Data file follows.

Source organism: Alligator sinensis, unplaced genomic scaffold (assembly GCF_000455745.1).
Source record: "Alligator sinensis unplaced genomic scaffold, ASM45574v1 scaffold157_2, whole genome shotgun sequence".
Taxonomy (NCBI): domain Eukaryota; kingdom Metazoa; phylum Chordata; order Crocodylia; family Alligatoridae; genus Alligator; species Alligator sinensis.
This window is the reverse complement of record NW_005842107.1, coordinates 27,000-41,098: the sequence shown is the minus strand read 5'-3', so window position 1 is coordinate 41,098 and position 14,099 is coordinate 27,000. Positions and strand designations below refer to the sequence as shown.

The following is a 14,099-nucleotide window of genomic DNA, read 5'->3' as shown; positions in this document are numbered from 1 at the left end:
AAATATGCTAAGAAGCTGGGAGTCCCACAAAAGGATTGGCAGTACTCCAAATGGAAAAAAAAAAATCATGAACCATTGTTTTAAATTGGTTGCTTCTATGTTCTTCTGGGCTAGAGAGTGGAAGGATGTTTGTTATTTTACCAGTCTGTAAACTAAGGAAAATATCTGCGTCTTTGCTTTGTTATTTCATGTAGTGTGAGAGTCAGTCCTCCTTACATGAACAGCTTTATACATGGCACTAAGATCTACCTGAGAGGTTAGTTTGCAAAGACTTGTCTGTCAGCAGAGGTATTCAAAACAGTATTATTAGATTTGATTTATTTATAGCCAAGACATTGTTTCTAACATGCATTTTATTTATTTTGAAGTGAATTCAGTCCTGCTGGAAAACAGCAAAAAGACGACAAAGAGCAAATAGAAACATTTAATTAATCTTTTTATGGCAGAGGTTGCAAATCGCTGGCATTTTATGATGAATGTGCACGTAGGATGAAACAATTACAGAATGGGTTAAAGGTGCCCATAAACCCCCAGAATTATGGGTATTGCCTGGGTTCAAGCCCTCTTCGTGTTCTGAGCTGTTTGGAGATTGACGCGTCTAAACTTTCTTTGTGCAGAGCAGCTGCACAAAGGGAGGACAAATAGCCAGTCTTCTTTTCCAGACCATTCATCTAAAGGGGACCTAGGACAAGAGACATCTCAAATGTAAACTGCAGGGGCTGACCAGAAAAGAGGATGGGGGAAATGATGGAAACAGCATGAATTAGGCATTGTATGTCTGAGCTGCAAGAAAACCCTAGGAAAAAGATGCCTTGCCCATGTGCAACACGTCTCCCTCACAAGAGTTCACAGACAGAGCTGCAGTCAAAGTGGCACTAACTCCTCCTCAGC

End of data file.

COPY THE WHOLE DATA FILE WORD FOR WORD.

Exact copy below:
Source organism: Alligator sinensis, unplaced genomic scaffold (assembly GCF_000455745.1).
Source record: "Alligator sinensis unplaced genomic scaffold, ASM45574v1 scaffold157_2, whole genome shotgun sequence".
Taxonomy (NCBI): domain Eukaryota; kingdom Metazoa; phylum Chordata; order Crocodylia; family Alligatoridae; genus Alligator; species Alligator sinensis.
This window is the reverse complement of record NW_005842107.1, coordinates 27,000-41,098: the sequence shown is the minus strand read 5'-3', so window position 1 is coordinate 41,098 and position 14,099 is coordinate 27,000. Positions and strand designations below refer to the sequence as shown.

The following is a 14,099-nucleotide window of genomic DNA, read 5'->3' as shown; positions in this document are numbered from 1 at the left end:
AAATATGCTAAGAAGCTGGGAGTCCCACAAAAGGATTGGCAGTACTCCAAATGGAAAAAAAAAAATCATGAACCATTGTTTTAAATTGGTTGCTTCTATGTTCTTCTGGGCTAGAGAGTGGAAGGATGTTTGTTATTTTACCAGTCTGTAAACTAAGGAAAATATCTGCGTCTTTGCTTTGTTATTTCATGTAGTGTGAGAGTCAGTCCTCCTTACATGAACAGCTTTATACATGGCACTAAGATCTACCTGAGAGGTTAGTTTGCAAAGACTTGTCTGTCAGCAGAGGTATTCAAAACAGTATTATTAGATTTGATTTATTTATAGCCAAGACATTGTTTCTAACATGCATTTTATTTATTTTGAAGTGAATTCAGTCCTGCTGGAAAACAGCAAAAAGACGACAAAGAGCAAATAGAAACATTTAATTAATCTTTTTATGGCAGAGGTTGCAAATCGCTGGCATTTTATGATGAATGTGCACGTAGGATGAAACAATTACAGAATGGGTTAAAGGTGCCCATAAACCCCCAGAATTATGGGTATTGCCTGGGTTCAAGCCCTCTTCGTGTTCTGAGCTGTTTGGAGATTGACGCGTCTAAACTTTCTTTGTGCAGAGCAGCTGCACAAAGGGAGGACAAATAGCCAGTCTTCTTTTCCAGACCATTCATCTAAAGGGGACCTAGGACAAGAGACATCTCAAATGTAAACTGCAGGGGCTGACCAGAAAAGAGGATGGGGGAAATGATGGAAACAGCATGAATTAGGCATTGTATGTCTGAGCTGCAAGAAAACCCTAGGAAAAAGATGCCTTGCCCATGTGCAACACGTCTCCCTCACAAGAGTTCACAGACAGAGCTGCAGTCAAAGTGGCACTAACTCCTCCTCAGC